Law and order is on the verge of breaking down — within the confines of my own house. My two kids, 11 and 13, aren’t just cooped up; they’re in full revolt. They have some homework assignments to do but no regular online classes to engage them. So my wife and I are taking shifts, almost like prison guards, imposing TV shutdowns and mandatory yard time.
Our parents — the kids’ grandparents — are also bottled up. My mom and stepdad are holed up in the Berkshires, on a lonely mountain. They barely ever see another person. The isolation is taking a toll, but it’s more than that. I think, on some level, they feel rather expendable. And who could blame them? The young keep telling one another: Things are OK; only the old people will die.
So my wife came up with an idea: Why don’t we connect these two generations? Her notion was to conscript the grandparents as teachers. We pooled a bunch of kids from our neighborhood and their grandparents and formed an online school. We called it Grandparents’ Academy. Had a nice ring to it. Yes, even in the face of the apocalypse, branding matters.
Setting the whole thing up was surprisingly simple. We did it in less than 24 hours. We created a Google calendar and asked the grandparents to pick time slots for weekly and bi-weekly classes. They could teach, well … anything they wanted. In no time, we had a schedule.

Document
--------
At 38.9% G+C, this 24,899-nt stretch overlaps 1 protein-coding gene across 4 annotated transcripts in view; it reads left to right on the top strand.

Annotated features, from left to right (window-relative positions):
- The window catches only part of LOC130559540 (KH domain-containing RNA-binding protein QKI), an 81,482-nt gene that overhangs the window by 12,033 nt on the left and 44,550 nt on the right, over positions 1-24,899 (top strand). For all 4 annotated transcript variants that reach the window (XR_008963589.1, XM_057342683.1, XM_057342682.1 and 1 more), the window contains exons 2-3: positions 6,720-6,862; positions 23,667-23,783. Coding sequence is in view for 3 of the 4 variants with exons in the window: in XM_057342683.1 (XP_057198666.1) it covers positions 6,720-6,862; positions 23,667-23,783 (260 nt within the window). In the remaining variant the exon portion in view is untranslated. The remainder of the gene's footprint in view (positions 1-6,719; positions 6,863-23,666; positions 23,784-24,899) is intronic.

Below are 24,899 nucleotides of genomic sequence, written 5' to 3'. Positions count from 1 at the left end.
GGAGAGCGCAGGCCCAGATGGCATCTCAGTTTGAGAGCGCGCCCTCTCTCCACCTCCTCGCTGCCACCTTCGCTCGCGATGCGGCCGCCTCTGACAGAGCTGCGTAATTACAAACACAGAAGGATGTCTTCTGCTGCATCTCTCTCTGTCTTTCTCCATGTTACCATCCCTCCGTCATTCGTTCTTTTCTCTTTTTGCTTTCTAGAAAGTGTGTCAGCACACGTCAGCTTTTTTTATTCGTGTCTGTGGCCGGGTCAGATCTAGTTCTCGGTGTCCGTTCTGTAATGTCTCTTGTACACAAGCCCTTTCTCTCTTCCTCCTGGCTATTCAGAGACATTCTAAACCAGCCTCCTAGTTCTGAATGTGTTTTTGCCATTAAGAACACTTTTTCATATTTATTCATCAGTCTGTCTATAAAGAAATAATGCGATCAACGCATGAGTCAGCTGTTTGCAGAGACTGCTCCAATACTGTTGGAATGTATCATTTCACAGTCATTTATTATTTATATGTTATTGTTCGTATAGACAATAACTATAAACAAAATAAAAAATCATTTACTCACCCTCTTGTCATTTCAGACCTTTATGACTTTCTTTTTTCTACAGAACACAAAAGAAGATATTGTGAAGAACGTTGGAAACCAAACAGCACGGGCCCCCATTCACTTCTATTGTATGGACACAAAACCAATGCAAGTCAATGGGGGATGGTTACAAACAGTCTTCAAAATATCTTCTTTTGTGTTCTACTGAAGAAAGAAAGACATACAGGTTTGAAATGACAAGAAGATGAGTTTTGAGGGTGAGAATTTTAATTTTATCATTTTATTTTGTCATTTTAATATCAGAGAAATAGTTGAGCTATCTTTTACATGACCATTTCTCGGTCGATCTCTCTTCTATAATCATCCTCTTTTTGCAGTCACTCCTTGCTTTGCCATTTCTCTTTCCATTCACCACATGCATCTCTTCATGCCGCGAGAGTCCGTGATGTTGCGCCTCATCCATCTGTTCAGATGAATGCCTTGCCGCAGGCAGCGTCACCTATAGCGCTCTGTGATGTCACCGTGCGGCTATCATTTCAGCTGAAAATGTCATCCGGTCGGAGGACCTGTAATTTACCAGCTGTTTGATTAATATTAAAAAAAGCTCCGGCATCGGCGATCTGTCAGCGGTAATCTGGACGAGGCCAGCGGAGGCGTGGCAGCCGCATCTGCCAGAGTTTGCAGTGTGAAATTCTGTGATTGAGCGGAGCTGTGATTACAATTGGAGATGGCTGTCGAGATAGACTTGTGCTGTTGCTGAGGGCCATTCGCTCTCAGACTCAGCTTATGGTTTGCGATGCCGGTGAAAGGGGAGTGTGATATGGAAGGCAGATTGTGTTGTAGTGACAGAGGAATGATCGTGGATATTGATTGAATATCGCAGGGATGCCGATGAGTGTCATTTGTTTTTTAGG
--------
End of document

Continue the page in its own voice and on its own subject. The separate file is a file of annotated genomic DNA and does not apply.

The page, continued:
The grandparents offered classes on the Bill of Rights, game theory, number patterns, presidential history, anthropology, law, and conversational Polish. Some were bona fide experts and others were just folks who’d read a lot of books. There was no screening of candidates. No syllabuses. No reading lists. Just: Can you start tomorrow?
I had my doubts.
We all know that moment when a grandparent offers some unsolicited advice — “Well, in my day …” — and almost instantly the kids’ eyes glaze over. When the first class started, on the Bill of Rights, I was kind of holding my breath.
The teacher, my father, began a discussion of Feiner vs. New York, the classic 1951 Supreme Court case involving freedom of speech. He laid out the facts. There was a guy, Feiner, who started making a speech on a street corner denouncing President Harry Truman. People got angry. A fight almost broke out. “So,” my dad said, “should this guy be allowed to make his speech, even if it provokes a violent reaction?”
See a digital safety guide here.
By the way, one of the best ways to get grandparents started on a computer is to give them free access to GRAND Magazine. It’s easy to navigate and grandparents love it! Just click on this link www.ReadGrand.com